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Volume 933: debated on Monday 13 June 1977

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asked the Secretary of State for Scotland (1) what estimate he has made of the increase in the population of feral mink over the last 10 years;(2) what estimate he has made of the numbers of feral mink in each of the regions;(3) what steps he is taking to eliminate feral mink.

I recognise that this non-indigenous species is now widely present in Scotland, mainly along rivers, but no realistic estimates of numbers are available. The Department of Agriculture and Fisheries for Scotland is at all times willing to give advice on control techniques to all concerned, and is prepared to lend, when available, suitable traps. Pest control is, in general, the responsibility of occupiers and further activity on my right hon. Friend's part would not be justified.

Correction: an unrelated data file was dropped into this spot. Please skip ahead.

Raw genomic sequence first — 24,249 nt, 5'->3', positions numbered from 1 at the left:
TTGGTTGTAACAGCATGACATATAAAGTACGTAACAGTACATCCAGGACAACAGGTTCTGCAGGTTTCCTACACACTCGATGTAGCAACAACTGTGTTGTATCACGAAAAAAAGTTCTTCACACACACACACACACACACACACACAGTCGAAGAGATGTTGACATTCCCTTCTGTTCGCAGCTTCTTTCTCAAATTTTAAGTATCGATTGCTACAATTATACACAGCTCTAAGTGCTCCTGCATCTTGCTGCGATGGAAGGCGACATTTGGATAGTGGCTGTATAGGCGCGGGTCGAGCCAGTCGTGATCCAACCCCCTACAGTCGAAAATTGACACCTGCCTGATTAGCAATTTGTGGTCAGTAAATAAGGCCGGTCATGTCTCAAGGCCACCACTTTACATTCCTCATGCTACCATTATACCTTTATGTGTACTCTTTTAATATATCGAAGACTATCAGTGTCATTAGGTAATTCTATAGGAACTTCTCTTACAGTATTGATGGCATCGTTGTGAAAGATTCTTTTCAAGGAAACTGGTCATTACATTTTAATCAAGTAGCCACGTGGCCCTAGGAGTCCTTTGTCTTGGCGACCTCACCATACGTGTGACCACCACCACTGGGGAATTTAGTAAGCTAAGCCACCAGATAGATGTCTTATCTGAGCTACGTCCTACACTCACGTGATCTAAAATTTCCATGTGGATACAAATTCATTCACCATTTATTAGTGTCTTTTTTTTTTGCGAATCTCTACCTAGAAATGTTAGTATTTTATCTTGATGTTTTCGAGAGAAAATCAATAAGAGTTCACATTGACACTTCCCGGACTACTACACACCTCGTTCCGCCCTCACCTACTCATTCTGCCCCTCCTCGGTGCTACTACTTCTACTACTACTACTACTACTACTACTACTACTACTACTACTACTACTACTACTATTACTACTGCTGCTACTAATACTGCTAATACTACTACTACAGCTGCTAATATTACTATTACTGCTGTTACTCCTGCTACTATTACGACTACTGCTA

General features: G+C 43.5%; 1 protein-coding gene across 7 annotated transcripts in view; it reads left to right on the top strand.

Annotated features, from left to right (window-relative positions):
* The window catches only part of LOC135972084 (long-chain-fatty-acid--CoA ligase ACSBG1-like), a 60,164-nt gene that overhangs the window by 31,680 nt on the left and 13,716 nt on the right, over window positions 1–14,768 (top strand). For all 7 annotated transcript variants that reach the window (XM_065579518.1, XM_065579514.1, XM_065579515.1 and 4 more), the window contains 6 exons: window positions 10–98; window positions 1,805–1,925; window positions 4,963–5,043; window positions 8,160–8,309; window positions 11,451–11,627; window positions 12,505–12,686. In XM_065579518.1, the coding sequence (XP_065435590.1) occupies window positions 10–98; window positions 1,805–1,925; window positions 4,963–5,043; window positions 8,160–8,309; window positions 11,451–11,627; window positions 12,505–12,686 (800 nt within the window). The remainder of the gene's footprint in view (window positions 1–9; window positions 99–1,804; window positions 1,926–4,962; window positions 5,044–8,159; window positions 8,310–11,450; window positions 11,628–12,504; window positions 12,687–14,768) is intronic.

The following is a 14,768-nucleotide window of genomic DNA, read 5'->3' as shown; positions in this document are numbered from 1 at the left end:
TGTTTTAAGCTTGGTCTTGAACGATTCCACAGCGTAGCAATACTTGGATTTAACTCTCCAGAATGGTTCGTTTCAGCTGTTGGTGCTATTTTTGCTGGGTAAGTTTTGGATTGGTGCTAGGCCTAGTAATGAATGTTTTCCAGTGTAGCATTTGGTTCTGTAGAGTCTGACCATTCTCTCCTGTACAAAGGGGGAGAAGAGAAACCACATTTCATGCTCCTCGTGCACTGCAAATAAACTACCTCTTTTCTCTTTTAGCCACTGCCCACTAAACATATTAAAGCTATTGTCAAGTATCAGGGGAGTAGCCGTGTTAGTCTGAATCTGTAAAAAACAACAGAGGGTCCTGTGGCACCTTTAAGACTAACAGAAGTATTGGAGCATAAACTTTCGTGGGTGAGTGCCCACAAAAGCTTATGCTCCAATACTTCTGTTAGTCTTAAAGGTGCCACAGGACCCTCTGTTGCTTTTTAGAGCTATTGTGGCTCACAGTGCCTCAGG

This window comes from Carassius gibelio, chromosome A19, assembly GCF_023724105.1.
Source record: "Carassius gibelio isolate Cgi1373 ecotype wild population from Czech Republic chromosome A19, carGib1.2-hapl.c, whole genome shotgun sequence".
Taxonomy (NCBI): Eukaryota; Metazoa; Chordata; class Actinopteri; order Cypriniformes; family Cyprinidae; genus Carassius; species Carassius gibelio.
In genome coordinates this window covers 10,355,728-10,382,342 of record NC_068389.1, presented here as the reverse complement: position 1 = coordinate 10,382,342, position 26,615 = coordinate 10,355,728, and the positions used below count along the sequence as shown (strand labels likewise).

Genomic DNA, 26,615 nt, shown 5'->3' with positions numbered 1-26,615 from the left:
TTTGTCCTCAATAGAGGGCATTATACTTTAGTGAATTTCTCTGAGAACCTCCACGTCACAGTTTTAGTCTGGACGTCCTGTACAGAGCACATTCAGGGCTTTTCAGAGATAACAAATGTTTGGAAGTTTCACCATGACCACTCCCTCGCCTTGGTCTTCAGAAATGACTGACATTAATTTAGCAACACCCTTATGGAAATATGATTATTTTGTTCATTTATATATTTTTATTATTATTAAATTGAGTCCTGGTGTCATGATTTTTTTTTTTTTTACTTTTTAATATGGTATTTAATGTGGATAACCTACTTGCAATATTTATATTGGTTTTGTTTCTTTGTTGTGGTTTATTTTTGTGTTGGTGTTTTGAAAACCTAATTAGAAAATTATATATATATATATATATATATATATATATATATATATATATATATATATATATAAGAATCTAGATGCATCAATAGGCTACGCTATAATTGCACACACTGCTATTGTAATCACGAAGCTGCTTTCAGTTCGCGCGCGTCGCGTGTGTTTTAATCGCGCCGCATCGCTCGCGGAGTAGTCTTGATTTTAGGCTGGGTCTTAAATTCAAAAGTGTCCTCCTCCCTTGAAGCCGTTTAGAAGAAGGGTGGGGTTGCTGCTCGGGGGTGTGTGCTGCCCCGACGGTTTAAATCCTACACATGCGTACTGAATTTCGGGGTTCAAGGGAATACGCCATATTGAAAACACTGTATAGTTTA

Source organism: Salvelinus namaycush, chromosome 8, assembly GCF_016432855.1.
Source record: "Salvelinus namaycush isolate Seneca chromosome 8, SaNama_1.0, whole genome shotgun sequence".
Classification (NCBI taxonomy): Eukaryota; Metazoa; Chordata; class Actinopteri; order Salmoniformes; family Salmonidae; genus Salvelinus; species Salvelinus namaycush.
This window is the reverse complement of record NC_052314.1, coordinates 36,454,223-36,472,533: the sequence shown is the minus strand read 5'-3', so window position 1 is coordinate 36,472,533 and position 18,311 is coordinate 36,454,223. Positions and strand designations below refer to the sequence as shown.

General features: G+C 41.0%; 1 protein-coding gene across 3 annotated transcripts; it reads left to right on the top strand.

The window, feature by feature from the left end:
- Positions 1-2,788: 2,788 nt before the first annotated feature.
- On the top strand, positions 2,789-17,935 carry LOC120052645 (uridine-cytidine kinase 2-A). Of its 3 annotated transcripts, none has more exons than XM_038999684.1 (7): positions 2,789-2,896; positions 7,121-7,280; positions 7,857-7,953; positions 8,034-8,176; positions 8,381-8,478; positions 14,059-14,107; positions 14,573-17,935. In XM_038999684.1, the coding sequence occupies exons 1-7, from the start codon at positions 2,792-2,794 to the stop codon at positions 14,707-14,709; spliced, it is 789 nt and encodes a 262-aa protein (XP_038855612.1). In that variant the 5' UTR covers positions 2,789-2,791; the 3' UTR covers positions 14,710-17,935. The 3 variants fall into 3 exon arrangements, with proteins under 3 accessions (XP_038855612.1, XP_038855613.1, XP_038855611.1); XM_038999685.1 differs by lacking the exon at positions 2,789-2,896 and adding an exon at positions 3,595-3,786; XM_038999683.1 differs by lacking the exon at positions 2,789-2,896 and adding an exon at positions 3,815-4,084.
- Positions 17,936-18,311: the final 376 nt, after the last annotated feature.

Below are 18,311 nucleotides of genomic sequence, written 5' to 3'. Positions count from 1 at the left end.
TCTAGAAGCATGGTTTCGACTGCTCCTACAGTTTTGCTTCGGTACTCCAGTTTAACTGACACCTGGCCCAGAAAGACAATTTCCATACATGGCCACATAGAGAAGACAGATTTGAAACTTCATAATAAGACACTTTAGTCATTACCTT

asked the Secretary of State for Scotland what estimate he has made of the damage to fishing caused by mink in each of the last 10 years for which figures are available.

No estimates are available of the damage done by mink to fisheries.

asked the Secretary of State for Scotland what precautions he is taking to prevent the spread of rabies through mink.

The Government's policy is to keep rabies out of Great Britain. Mink, like most other mammals, may be imported only under licence and subject to six months quarantine.Should rabies occur in captive mink, the premises concerned would be declared an infected place under the Rabies (Control) Order 1974 and restrictions would be imposed to prevent any spread of the disease. In the event of a rabies outbreak in wildlife, the Rabies Act 1974 provides powers for the destruction within an infected area of such species as may be prescribed. This would include feral mink should they be considered to be acting as vectors of the disease. There is, however, no record of mink having been a significant vector.